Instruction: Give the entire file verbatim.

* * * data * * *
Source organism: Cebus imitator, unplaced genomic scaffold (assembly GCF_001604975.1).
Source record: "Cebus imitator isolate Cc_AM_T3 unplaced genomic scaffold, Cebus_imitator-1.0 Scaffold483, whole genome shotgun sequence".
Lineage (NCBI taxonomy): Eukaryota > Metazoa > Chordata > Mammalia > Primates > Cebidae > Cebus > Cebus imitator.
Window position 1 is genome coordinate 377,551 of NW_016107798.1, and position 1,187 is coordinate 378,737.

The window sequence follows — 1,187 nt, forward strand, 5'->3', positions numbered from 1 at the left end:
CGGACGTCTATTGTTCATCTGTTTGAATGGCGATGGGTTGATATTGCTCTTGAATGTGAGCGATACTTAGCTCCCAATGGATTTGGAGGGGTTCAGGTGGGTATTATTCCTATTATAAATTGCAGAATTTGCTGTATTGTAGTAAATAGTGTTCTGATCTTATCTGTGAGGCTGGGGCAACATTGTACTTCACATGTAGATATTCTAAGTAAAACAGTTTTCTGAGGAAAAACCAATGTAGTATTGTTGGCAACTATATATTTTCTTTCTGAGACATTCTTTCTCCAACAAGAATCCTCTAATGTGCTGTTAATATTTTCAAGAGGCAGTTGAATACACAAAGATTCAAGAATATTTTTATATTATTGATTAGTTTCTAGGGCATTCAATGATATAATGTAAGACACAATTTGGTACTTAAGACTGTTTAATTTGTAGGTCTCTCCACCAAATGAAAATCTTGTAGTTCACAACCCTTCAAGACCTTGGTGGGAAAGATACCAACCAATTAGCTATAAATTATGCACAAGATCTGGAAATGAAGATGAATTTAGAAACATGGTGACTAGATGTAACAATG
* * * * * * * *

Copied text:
Source organism: Cebus imitator, unplaced genomic scaffold (assembly GCF_001604975.1).
Source record: "Cebus imitator isolate Cc_AM_T3 unplaced genomic scaffold, Cebus_imitator-1.0 Scaffold483, whole genome shotgun sequence".
Lineage (NCBI taxonomy): Eukaryota > Metazoa > Chordata > Mammalia > Primates > Cebidae > Cebus > Cebus imitator.
Window position 1 is genome coordinate 377,551 of NW_016107798.1, and position 1,187 is coordinate 378,737.

The window sequence follows — 1,187 nt, forward strand, 5'->3', positions numbered from 1 at the left end:
CGGACGTCTATTGTTCATCTGTTTGAATGGCGATGGGTTGATATTGCTCTTGAATGTGAGCGATACTTAGCTCCCAATGGATTTGGAGGGGTTCAGGTGGGTATTATTCCTATTATAAATTGCAGAATTTGCTGTATTGTAGTAAATAGTGTTCTGATCTTATCTGTGAGGCTGGGGCAACATTGTACTTCACATGTAGATATTCTAAGTAAAACAGTTTTCTGAGGAAAAACCAATGTAGTATTGTTGGCAACTATATATTTTCTTTCTGAGACATTCTTTCTCCAACAAGAATCCTCTAATGTGCTGTTAATATTTTCAAGAGGCAGTTGAATACACAAAGATTCAAGAATATTTTTATATTATTGATTAGTTTCTAGGGCATTCAATGATATAATGTAAGACACAATTTGGTACTTAAGACTGTTTAATTTGTAGGTCTCTCCACCAAATGAAAATCTTGTAGTTCACAACCCTTCAAGACCTTGGTGGGAAAGATACCAACCAATTAGCTATAAATTATGCACAAGATCTGGAAATGAAGATGAATTTAGAAACATGGTGACTAGATGTAACAATG